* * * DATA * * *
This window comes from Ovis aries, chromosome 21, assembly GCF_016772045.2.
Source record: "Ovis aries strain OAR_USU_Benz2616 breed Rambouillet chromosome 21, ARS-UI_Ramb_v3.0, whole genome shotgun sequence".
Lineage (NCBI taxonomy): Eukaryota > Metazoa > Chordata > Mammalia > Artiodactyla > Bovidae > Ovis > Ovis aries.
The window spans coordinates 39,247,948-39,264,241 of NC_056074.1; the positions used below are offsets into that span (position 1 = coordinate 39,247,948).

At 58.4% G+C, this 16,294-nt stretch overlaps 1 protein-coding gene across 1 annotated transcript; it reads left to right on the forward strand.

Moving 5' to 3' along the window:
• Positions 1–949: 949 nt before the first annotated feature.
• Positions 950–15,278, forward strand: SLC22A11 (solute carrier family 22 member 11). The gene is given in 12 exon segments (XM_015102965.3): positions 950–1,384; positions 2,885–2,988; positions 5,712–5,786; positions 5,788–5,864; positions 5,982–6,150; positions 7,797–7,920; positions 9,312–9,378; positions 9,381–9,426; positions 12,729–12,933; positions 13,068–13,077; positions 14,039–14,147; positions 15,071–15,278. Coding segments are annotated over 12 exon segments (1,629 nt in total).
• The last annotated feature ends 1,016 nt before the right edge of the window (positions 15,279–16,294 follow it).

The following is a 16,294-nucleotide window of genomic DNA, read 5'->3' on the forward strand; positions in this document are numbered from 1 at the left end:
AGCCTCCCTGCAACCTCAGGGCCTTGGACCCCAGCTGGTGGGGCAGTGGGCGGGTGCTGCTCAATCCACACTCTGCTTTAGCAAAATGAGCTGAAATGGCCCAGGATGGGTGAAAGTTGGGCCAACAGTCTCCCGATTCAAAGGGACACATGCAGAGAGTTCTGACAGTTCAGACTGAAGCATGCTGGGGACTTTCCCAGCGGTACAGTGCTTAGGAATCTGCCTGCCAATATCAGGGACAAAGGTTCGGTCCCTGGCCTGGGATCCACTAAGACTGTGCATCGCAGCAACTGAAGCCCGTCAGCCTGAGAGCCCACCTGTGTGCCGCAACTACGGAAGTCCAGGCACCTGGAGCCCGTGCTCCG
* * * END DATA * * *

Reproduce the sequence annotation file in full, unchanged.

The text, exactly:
This window comes from Ovis aries, chromosome 21, assembly GCF_016772045.2.
Source record: "Ovis aries strain OAR_USU_Benz2616 breed Rambouillet chromosome 21, ARS-UI_Ramb_v3.0, whole genome shotgun sequence".
Lineage (NCBI taxonomy): Eukaryota > Metazoa > Chordata > Mammalia > Artiodactyla > Bovidae > Ovis > Ovis aries.
The window spans coordinates 39,247,948-39,264,241 of NC_056074.1; the positions used below are offsets into that span (position 1 = coordinate 39,247,948).

At 58.4% G+C, this 16,294-nt stretch overlaps 1 protein-coding gene across 1 annotated transcript; it reads left to right on the forward strand.

Moving 5' to 3' along the window:
• Positions 1–949: 949 nt before the first annotated feature.
• Positions 950–15,278, forward strand: SLC22A11 (solute carrier family 22 member 11). The gene is given in 12 exon segments (XM_015102965.3): positions 950–1,384; positions 2,885–2,988; positions 5,712–5,786; positions 5,788–5,864; positions 5,982–6,150; positions 7,797–7,920; positions 9,312–9,378; positions 9,381–9,426; positions 12,729–12,933; positions 13,068–13,077; positions 14,039–14,147; positions 15,071–15,278. Coding segments are annotated over 12 exon segments (1,629 nt in total).
• The last annotated feature ends 1,016 nt before the right edge of the window (positions 15,279–16,294 follow it).

The following is a 16,294-nucleotide window of genomic DNA, read 5'->3' on the forward strand; positions in this document are numbered from 1 at the left end:
AGCCTCCCTGCAACCTCAGGGCCTTGGACCCCAGCTGGTGGGGCAGTGGGCGGGTGCTGCTCAATCCACACTCTGCTTTAGCAAAATGAGCTGAAATGGCCCAGGATGGGTGAAAGTTGGGCCAACAGTCTCCCGATTCAAAGGGACACATGCAGAGAGTTCTGACAGTTCAGACTGAAGCATGCTGGGGACTTTCCCAGCGGTACAGTGCTTAGGAATCTGCCTGCCAATATCAGGGACAAAGGTTCGGTCCCTGGCCTGGGATCCACTAAGACTGTGCATCGCAGCAACTGAAGCCCGTCAGCCTGAGAGCCCACCTGTGTGCCGCAACTACGGAAGTCCAGGCACCTGGAGCCCGTGCTCCG